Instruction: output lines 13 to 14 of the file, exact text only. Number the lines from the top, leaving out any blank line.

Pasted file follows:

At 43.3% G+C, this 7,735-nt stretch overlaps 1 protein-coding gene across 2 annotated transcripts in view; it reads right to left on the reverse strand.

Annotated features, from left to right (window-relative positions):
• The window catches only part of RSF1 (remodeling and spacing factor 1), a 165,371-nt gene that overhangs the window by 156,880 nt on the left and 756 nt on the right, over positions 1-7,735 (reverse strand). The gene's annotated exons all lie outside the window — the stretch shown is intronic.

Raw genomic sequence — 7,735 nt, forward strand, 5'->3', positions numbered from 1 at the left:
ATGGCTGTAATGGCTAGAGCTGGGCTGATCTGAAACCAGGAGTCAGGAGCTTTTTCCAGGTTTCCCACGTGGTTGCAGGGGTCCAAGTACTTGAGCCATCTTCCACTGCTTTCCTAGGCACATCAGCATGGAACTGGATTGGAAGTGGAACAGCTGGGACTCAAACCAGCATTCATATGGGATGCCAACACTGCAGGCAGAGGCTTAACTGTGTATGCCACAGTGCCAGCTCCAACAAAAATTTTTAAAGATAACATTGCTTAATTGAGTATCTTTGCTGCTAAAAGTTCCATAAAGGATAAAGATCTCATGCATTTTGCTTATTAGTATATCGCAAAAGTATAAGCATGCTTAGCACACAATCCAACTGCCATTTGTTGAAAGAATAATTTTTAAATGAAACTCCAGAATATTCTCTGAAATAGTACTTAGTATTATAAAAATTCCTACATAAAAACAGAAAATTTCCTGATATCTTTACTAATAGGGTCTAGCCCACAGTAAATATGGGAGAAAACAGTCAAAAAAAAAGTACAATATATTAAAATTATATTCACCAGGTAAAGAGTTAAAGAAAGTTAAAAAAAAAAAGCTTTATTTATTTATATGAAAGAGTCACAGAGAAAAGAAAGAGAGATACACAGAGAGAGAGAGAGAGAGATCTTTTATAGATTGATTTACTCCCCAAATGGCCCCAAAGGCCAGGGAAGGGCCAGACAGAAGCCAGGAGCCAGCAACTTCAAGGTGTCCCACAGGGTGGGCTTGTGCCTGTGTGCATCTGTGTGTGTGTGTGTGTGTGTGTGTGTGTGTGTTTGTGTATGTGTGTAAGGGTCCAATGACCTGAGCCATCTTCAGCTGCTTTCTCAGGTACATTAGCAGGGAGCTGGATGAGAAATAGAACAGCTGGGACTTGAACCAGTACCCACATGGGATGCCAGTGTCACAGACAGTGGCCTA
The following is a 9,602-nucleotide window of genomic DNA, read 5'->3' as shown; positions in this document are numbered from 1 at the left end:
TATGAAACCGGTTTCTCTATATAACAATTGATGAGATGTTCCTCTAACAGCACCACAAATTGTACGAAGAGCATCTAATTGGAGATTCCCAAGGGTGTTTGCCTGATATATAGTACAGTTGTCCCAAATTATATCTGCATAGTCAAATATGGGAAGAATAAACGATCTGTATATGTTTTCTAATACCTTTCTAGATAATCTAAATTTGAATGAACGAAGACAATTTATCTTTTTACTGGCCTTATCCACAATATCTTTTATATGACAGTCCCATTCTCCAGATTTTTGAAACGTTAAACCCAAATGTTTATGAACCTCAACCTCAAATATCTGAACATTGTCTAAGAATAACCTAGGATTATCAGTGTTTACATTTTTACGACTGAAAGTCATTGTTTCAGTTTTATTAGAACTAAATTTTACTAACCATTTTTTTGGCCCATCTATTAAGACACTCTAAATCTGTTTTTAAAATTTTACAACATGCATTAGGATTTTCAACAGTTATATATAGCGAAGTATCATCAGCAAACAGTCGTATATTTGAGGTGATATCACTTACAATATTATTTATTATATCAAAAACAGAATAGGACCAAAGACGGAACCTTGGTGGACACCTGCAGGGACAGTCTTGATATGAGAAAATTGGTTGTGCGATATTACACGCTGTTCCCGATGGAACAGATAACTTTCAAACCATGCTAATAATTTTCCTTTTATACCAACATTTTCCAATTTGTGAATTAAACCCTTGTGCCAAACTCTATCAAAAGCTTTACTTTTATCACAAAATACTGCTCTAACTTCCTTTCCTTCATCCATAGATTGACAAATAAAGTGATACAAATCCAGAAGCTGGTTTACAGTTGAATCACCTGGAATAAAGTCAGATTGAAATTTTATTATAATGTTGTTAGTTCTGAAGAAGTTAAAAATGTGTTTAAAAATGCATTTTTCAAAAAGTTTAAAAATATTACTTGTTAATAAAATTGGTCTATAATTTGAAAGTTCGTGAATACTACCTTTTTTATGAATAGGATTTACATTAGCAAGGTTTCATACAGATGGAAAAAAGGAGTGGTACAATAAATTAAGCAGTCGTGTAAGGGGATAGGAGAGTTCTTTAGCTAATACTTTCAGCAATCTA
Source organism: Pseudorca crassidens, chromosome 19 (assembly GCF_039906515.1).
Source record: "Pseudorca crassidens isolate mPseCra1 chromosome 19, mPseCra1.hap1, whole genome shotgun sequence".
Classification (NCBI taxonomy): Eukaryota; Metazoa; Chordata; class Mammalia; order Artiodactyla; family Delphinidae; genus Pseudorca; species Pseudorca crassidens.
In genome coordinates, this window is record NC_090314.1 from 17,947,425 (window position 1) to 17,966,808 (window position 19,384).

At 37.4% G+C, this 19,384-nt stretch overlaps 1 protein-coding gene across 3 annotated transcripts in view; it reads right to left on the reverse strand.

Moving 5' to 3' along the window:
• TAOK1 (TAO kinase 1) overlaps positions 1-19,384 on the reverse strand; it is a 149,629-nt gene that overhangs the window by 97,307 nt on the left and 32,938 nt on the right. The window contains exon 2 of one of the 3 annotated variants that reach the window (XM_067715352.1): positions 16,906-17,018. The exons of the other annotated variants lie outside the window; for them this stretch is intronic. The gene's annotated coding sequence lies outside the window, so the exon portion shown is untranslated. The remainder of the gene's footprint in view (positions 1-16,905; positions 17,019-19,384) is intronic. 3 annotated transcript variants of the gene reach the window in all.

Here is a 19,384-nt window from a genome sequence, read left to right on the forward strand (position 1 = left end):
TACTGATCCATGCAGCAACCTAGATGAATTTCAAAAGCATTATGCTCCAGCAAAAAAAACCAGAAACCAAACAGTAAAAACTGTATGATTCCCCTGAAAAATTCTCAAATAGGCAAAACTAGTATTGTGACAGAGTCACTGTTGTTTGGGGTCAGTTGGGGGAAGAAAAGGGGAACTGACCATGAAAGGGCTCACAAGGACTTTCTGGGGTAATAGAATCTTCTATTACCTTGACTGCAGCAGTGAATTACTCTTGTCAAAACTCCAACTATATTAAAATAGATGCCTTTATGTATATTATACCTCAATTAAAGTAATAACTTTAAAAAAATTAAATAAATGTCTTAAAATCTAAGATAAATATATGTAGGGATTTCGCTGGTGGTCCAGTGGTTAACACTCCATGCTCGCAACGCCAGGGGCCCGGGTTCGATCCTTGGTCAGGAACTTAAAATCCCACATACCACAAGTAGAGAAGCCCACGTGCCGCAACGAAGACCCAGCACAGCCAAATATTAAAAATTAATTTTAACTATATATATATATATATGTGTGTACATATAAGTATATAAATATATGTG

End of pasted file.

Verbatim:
Moving 5' to 3' along the window:
• TAOK1 (TAO kinase 1) overlaps positions 1-19,384 on the reverse strand; it is a 149,629-nt gene that overhangs the window by 97,307 nt on the left and 32,938 nt on the right. The window contains exon 2 of one of the 3 annotated variants that reach the window (XM_067715352.1): positions 16,906-17,018. The exons of the other annotated variants lie outside the window; for them this stretch is intronic. The gene's annotated coding sequence lies outside the window, so the exon portion shown is untranslated. The remainder of the gene's footprint in view (positions 1-16,905; positions 17,019-19,384) is intronic. 3 annotated transcript variants of the gene reach the window in all.